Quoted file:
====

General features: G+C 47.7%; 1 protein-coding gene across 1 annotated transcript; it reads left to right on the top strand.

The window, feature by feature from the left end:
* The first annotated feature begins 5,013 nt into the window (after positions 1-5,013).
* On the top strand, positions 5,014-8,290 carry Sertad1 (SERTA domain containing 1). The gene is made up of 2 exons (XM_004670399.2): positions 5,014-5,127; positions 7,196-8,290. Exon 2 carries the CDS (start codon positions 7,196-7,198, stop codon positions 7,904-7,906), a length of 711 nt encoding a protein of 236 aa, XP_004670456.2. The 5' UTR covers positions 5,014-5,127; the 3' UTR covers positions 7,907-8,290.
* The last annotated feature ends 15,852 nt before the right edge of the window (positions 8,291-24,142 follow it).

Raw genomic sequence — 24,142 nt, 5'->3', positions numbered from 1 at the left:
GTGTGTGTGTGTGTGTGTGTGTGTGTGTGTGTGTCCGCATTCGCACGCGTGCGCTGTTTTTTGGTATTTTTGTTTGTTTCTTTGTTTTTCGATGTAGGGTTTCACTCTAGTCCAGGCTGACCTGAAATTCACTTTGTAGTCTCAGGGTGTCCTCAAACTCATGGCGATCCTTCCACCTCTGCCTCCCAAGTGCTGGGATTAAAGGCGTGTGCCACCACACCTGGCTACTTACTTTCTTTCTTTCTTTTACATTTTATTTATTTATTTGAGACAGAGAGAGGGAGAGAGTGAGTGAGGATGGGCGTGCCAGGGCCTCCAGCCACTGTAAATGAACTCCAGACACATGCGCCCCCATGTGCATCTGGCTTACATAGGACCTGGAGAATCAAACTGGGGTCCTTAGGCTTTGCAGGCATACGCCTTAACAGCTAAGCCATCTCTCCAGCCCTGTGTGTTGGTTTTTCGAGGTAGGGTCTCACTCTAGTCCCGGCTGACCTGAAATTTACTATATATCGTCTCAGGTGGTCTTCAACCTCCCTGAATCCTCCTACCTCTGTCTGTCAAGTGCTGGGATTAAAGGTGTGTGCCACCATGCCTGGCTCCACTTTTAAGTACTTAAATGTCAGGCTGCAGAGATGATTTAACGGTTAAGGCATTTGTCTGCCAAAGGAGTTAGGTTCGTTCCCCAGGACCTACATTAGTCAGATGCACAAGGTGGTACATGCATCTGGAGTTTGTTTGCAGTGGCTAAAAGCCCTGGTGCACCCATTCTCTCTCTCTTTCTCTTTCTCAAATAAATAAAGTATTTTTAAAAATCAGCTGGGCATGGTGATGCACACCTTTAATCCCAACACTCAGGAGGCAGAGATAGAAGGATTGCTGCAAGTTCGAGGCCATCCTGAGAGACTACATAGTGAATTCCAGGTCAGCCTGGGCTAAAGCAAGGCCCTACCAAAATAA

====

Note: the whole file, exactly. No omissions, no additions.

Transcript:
General features: G+C 47.7%; 1 protein-coding gene across 1 annotated transcript; it reads left to right on the top strand.

The window, feature by feature from the left end:
* The first annotated feature begins 5,013 nt into the window (after positions 1-5,013).
* On the top strand, positions 5,014-8,290 carry Sertad1 (SERTA domain containing 1). The gene is made up of 2 exons (XM_004670399.2): positions 5,014-5,127; positions 7,196-8,290. Exon 2 carries the CDS (start codon positions 7,196-7,198, stop codon positions 7,904-7,906), a length of 711 nt encoding a protein of 236 aa, XP_004670456.2. The 5' UTR covers positions 5,014-5,127; the 3' UTR covers positions 7,907-8,290.
* The last annotated feature ends 15,852 nt before the right edge of the window (positions 8,291-24,142 follow it).

Raw genomic sequence — 24,142 nt, 5'->3', positions numbered from 1 at the left:
GTGTGTGTGTGTGTGTGTGTGTGTGTGTGTGTGTCCGCATTCGCACGCGTGCGCTGTTTTTTGGTATTTTTGTTTGTTTCTTTGTTTTTCGATGTAGGGTTTCACTCTAGTCCAGGCTGACCTGAAATTCACTTTGTAGTCTCAGGGTGTCCTCAAACTCATGGCGATCCTTCCACCTCTGCCTCCCAAGTGCTGGGATTAAAGGCGTGTGCCACCACACCTGGCTACTTACTTTCTTTCTTTCTTTTACATTTTATTTATTTATTTGAGACAGAGAGAGGGAGAGAGTGAGTGAGGATGGGCGTGCCAGGGCCTCCAGCCACTGTAAATGAACTCCAGACACATGCGCCCCCATGTGCATCTGGCTTACATAGGACCTGGAGAATCAAACTGGGGTCCTTAGGCTTTGCAGGCATACGCCTTAACAGCTAAGCCATCTCTCCAGCCCTGTGTGTTGGTTTTTCGAGGTAGGGTCTCACTCTAGTCCCGGCTGACCTGAAATTTACTATATATCGTCTCAGGTGGTCTTCAACCTCCCTGAATCCTCCTACCTCTGTCTGTCAAGTGCTGGGATTAAAGGTGTGTGCCACCATGCCTGGCTCCACTTTTAAGTACTTAAATGTCAGGCTGCAGAGATGATTTAACGGTTAAGGCATTTGTCTGCCAAAGGAGTTAGGTTCGTTCCCCAGGACCTACATTAGTCAGATGCACAAGGTGGTACATGCATCTGGAGTTTGTTTGCAGTGGCTAAAAGCCCTGGTGCACCCATTCTCTCTCTCTTTCTCTTTCTCAAATAAATAAAGTATTTTTAAAAATCAGCTGGGCATGGTGATGCACACCTTTAATCCCAACACTCAGGAGGCAGAGATAGAAGGATTGCTGCAAGTTCGAGGCCATCCTGAGAGACTACATAGTGAATTCCAGGTCAGCCTGGGCTAAAGCAAGGCCCTACCAAAATAA